One of the major reasons why it continues to be a big deal is because it takes away choice for users. Look, I am trying to be a little optimistic here and not shunning this thought!
The site will only give you the content that you may only constantly want. Therefore, one does not have to think about it regularly and you do not have to make any choices.
Take a look at Instagram (owned by Facebook); They use the same technique whereby a user will only have to open their feed or discover page and be exposed to this phenomenon of endless scrolling.
Endless scrolling is a viable instrument in communicating today. There is so much inexhaustible and yet time-consuming content from all over the world. Imagine all this content widespread across one billion accounts on just one app?
This spectacle of endless scrolling gives Instagram the ability to have multiple adverts every after a couple of posts of usually up to two to four posts.
Similarly, it reduces the rate of interactivity to just the mere basics for any user thereby increasing the time spent on the app.
Clicking through different links makes people lose interest gradually. Imagine being in a position to like a photo only for you to be redirected to a separate page? It takes up a lot of navigation time for such a simple action to be performed.
These companies brilliantly lure their users into using the site or app as different ads are displayed across for as long as possible. It all comes down to user retention.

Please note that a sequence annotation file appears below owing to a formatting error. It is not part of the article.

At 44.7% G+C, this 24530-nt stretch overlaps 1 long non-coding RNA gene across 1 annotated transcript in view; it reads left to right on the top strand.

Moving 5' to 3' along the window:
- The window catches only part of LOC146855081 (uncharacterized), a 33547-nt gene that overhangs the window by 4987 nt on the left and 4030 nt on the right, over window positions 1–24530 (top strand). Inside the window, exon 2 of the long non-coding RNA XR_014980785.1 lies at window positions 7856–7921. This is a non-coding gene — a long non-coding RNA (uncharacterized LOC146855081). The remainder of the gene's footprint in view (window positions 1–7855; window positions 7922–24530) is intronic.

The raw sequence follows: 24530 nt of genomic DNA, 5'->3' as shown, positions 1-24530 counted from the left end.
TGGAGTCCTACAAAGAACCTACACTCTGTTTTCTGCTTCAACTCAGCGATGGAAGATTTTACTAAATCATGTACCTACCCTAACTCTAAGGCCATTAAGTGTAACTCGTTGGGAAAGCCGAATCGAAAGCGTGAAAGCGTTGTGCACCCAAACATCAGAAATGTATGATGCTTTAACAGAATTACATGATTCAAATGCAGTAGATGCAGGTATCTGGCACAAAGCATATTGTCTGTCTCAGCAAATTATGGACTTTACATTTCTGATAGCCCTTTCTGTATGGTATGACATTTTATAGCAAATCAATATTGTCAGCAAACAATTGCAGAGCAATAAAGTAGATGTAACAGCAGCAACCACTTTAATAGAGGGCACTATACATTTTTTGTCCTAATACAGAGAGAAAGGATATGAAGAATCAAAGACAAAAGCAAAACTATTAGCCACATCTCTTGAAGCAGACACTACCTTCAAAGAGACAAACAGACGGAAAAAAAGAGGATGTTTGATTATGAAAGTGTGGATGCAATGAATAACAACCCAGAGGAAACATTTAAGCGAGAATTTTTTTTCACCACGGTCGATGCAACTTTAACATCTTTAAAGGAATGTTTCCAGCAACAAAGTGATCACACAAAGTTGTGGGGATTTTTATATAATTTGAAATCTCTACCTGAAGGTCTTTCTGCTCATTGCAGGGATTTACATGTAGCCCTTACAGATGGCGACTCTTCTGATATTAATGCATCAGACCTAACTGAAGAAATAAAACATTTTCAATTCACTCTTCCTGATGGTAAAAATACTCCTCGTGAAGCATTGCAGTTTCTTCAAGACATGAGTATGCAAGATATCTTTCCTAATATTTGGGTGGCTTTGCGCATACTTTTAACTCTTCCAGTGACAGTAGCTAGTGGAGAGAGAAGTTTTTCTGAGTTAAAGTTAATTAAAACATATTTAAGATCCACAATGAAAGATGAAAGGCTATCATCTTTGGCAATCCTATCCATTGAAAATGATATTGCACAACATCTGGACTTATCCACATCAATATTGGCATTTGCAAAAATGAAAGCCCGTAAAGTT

However, it is surprising that Google does not use this interactivity on its search results site yet they were among the first companies to see it in action back in 2008.
The search results are seamlessly spot on and there is no need to move past the first page. Therefore, everyone wants a high search engine optimization (SEO) ranking. It would also make loading such results slow as much as they are loaded on the fly.
Why the inventor hates it?
Aza has been a vocal advocate for the ethical use of technology and has spoken out loudly against bad technology use cases.
In an interview with BBC in 2018, he said while referring to social media companies. “It is as if they are taking behavioural cocaine and just sprinkling it all over your interface. That is the thing the keeps you coming back”.
At the time of making this new technology, Aza did not realize how addictive it would eventually become. Today, most designers use infinite scroll to have higher user retention numbers.
He goes on to note that behind every screen on your phone, there are generally a thousand engineers that have worked on that app to try to make it maximally addicting.
At the end of it all, these are services we are going to continue using whether we like it or not. Apps like Facebook, Instagram, Twitter have all played a part during this pandemic. They have enabled people to keep connected more than ever and the numbers clearly show that.
We are just going to live with the fact that the companies might use different tactics to keep us glued but it all started with losing choice.